Speakers Bureau

The Bureau of Jewish Education has a network of volunteers who are available to speak to school groups and organizations to share personal stories of the Holocaust. The personalized nature of a survivor speaking to your group will have greater impact than any story read or lesson taught. By bringing a speaker to your school or organization, the impact the Holocaust had on real peoples’ lives is made even more clear.

Many of the speakers available to come to your group are second generation survivors, meaning they tell their parents’ story. Survivors may be available based on your group’s proximity to Indianapolis and when the request is made.

There is no fee for speaking engagement but donations are welcome.

 

Speakers Biographies

Speaker: Maya Shmoel

Generation: Second Generation

Age Group: Middle School, Adult

Presentation Summary: On October 12th, 1941 her father’s childhood changed forever. Jews in Vatra Dorna we’re put on trains to an unknown destination. They traveled for eight days until reaching a labor camp, Shargorot, in the Ukrain. A month later her grandfather Yosef, passed away from a ruptured gallblatter. Her grandmother, Malka, was all alone with a six year old son, Marcus. Miraculously, her father’s cousins who were placed in another labor camp, Morgolev, paid a peddler to go get them from Shargorot. Once the family was reunited, her grandmother taught them how to knit sweaters due to the need for the Natzi soldiers. Using their wit and determination to survive, they outsmarted the Natzis by posting on their door a sign, Do Not Enter Sick With Typhoid!

Speaker: Julie Sondhelm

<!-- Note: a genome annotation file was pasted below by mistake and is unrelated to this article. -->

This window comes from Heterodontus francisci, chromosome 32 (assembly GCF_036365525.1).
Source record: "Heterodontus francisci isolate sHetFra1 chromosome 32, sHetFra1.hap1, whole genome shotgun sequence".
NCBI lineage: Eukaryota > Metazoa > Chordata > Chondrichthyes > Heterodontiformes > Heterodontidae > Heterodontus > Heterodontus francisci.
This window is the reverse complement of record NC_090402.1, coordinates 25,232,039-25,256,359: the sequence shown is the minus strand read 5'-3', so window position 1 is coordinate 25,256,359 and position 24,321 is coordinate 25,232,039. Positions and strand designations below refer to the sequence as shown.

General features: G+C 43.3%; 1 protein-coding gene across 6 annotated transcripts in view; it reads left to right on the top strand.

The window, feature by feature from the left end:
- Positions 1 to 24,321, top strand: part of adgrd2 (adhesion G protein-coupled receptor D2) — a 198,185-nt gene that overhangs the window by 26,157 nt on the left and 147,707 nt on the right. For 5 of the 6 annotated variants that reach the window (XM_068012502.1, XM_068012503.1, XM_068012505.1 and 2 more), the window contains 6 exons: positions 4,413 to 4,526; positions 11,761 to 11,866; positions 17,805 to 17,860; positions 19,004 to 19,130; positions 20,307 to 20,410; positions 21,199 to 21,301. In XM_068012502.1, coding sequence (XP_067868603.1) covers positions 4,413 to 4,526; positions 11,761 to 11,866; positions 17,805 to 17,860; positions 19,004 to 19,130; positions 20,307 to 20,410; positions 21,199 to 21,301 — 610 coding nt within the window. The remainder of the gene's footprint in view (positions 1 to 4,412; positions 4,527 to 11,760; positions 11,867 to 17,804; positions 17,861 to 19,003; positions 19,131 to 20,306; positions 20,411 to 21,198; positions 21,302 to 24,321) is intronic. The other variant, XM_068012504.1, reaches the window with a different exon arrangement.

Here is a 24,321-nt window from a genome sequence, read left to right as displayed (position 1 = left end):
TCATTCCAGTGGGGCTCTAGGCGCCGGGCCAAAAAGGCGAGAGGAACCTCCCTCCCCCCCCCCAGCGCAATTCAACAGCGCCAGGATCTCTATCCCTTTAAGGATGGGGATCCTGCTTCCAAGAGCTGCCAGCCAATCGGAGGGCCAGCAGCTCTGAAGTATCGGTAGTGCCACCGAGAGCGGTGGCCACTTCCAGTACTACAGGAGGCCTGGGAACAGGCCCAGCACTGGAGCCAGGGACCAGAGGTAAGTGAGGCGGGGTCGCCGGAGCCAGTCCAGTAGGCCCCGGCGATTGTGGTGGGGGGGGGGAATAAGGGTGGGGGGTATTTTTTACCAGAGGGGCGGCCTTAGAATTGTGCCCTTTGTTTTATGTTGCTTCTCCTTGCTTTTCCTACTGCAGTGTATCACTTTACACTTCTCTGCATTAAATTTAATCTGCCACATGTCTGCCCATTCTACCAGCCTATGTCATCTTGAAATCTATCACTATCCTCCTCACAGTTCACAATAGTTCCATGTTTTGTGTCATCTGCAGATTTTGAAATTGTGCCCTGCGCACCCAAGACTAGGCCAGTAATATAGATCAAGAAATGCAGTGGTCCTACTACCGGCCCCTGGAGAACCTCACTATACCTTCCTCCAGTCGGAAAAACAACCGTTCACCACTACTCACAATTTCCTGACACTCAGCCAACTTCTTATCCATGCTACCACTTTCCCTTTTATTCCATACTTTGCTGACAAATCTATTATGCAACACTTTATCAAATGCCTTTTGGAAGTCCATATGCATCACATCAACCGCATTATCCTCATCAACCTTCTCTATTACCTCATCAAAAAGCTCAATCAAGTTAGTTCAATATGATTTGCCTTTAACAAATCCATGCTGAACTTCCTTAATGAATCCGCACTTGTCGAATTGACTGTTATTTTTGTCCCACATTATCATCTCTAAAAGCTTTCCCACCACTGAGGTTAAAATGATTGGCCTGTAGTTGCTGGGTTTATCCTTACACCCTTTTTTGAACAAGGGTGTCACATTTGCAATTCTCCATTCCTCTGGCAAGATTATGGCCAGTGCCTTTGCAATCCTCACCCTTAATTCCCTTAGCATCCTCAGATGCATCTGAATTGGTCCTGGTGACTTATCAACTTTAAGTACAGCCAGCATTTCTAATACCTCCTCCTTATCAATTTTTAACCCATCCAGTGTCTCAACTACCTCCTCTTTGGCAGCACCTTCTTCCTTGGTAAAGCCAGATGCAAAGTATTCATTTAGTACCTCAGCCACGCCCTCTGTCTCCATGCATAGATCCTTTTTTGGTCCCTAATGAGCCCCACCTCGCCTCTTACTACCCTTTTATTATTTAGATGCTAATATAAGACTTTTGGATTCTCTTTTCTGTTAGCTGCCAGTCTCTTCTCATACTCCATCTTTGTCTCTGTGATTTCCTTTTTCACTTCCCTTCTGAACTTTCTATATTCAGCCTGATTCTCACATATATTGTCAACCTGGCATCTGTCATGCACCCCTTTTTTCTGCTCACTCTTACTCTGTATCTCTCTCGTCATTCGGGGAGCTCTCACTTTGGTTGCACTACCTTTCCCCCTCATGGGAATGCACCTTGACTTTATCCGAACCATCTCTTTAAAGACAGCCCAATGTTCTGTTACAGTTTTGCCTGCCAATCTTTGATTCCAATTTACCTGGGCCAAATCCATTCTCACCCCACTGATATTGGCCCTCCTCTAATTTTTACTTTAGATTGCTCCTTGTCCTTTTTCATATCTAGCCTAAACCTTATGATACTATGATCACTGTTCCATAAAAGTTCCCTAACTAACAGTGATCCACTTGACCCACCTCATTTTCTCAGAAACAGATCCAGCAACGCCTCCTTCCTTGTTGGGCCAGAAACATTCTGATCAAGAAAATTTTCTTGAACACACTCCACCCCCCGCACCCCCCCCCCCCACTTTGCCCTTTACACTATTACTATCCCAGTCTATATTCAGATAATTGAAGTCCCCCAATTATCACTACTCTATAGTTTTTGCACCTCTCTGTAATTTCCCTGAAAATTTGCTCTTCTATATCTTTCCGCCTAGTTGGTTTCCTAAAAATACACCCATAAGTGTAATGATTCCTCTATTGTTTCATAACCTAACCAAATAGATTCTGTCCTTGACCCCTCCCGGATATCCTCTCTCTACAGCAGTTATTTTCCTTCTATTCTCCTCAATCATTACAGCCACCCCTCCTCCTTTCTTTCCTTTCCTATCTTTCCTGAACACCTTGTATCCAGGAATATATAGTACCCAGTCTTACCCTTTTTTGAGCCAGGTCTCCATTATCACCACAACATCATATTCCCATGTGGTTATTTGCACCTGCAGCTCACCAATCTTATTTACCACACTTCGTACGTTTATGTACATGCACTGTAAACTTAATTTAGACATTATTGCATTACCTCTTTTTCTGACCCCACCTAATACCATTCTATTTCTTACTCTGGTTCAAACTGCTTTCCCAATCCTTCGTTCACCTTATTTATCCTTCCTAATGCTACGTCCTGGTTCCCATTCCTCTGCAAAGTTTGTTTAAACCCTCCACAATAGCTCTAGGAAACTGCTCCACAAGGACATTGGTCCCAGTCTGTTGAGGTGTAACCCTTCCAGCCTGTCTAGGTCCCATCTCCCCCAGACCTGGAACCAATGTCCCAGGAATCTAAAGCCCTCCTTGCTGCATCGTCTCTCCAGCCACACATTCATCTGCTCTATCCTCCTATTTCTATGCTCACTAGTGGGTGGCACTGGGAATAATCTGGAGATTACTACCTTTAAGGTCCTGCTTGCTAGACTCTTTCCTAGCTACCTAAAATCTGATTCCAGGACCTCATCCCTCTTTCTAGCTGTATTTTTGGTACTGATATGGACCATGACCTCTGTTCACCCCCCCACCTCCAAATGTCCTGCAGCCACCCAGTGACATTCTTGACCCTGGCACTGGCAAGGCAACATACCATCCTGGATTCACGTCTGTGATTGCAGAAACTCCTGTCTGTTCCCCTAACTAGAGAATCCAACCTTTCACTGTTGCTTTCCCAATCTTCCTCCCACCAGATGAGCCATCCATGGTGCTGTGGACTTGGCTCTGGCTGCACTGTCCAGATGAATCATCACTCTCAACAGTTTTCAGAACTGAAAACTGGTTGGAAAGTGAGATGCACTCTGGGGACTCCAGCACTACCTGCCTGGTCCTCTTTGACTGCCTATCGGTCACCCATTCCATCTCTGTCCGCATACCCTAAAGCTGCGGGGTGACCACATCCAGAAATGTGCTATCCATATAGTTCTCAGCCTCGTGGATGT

Generation: Third Generation

Age Group: Middle School, High School, Adult

Presentation Summary: Her grandfather, Al Katz was born in Paderborn, Germany. His family moved to Hannover when conditions for Jews became difficult. In Hannover, he survived Kristalnacht and his father was taken to Buchenwald, but was later released. The family was moved to the Riga Ghetto in 1941. Her grandfather was marched to the labor camp in Salzpilz. When the Riga Ghetto was liquidated in 1943 her grandfather lost his parents, older sister and younger brother. Her grandfather was moved to Dachau where he remained until being liberated by American soldiers at the end of the War.

 

Speaker: Susan Stiasny

Generation: Second Generation

Age Group: High School

Presentation Summary: Her father and grandfather escaped from a work camp and hid in the forest, working their way to Czechoslovakia, where her father’s uncle hid them until the end of the war. Her mother was the sole survivor of her family, making it through concentration camps. Her late mother-in-law survived two concentration camps, but lost a lot of her family. In this presentation, she weaves together these three stories of survival that come together in the United States.

 

Speaker: Phil Lande

Generation: Second

Age Groups: Middle School, High School, Adult

Presentation Summary: His father, Alexander Lande, was the sole survivor of his family. They resided in Transylvania, Romania which over the years was taken over by Austria/Hungry, Hungry and Romania. His father was in Auschwitz, then sent to a work camp, and finally to Dachu where he escaped with the help of a German soldier. Bullying, tolerance, dehumanization, respect and the equality of all humanity are an active part of the lecture.

 

Speaker: Ruth Rifkin

Generation: Second Generation

Age Group: Middle School, High School, Adult

Presentation Summary: Her parents’, Lily and Kalman Haber have a unique story of survival during World War II. Born in Austria, her parents were leaders of a Zionist youth group, HaShomer Hatzair. They understood the danger the Nazis would create and arranged to leave Austria after their marriage. From Austria they went to Italy and then to Cyprus. They finally found refuge in Nyasaland (Africa). After the war, the family, including Ruth, made their way to the United States.

 

Speaker: Dee Schwartz

Generation: Second

Age Groups: Middle School, High School, Adult